|Webber Iii, Charles|
Submitted to: National Symposium on New Crops and New Uses
Publication Type: Proceedings
Publication Acceptance Date: 12/15/2001
Publication Date: N/A
Interpretive Summary: The expansion of the commercial industry for kenaf will encompass an understanding of the diverse management systems including the production, harvesting, processing, and marketing kenaf as a fiber, feed, or seed crop, combined with directed research, focused development, and communication among diverse constituencies working closely for economic development. The einitial step in managing this system is a greater understanding of the variables within each segment of the kenaf industry. The commercial success of kenaf has important potential economic and environmental benefits in the areas of soil remediation, toxic waste cleanup, removal of oil spills on water, reduced chemical and energy use for paper production, greater recycled paper quality, reduced soil erosion due to wind and water, replacement or reduced use of fiberglass in industrial products, and the increased use of recycled plastics. The activities of private industry augmented by public supported agricultural research continue to provide a diverse range of new kenaf products that suggests a bright future for the continued expansion of kenaf as a commercial crop.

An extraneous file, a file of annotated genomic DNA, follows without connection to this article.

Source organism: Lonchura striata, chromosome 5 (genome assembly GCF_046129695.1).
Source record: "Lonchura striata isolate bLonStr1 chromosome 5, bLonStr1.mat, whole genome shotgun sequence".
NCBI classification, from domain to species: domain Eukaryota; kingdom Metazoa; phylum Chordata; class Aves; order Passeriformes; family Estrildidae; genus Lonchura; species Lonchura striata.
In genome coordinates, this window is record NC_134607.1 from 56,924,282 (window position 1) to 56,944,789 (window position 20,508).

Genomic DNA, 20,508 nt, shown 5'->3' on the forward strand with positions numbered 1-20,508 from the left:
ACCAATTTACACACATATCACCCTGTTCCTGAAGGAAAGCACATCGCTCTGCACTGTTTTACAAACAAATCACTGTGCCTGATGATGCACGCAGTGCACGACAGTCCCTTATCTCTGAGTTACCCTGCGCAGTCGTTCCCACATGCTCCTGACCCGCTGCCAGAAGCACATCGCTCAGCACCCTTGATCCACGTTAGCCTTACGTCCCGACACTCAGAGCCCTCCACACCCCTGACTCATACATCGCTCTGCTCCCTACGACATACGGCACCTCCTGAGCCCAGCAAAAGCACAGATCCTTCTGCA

Technical Abstract: Intensive production research on kenaf, especially in the last decade, has created a strong and diverse storehouse of knowledge, understanding, and experience in kenaf production which can serve as a vast reservoir for critical, timely information for producers, processors, and consumers. A crop that sixty years ago was only entertained as a cordage crop, and then more recently as only a pulp crop, now has many diverse commercial applications for development. The purpose of this review is to provide an introduction to the history, botany, and production of kenaf as a fiber, feed, and seed crop. The history and botany of kenaf provides a framework to better understand the diverse strategies involved in these production systems. The diversity of production research provides ample opportunity to apply specific production practices not only to differing geographically areas, but also in adapting production practices to equipment availability, ,to existing cropping systems, and to unique market applications. Commercial interest in kenaf continues to grow, as does the need to provide current information on the useful application of kenaf production research.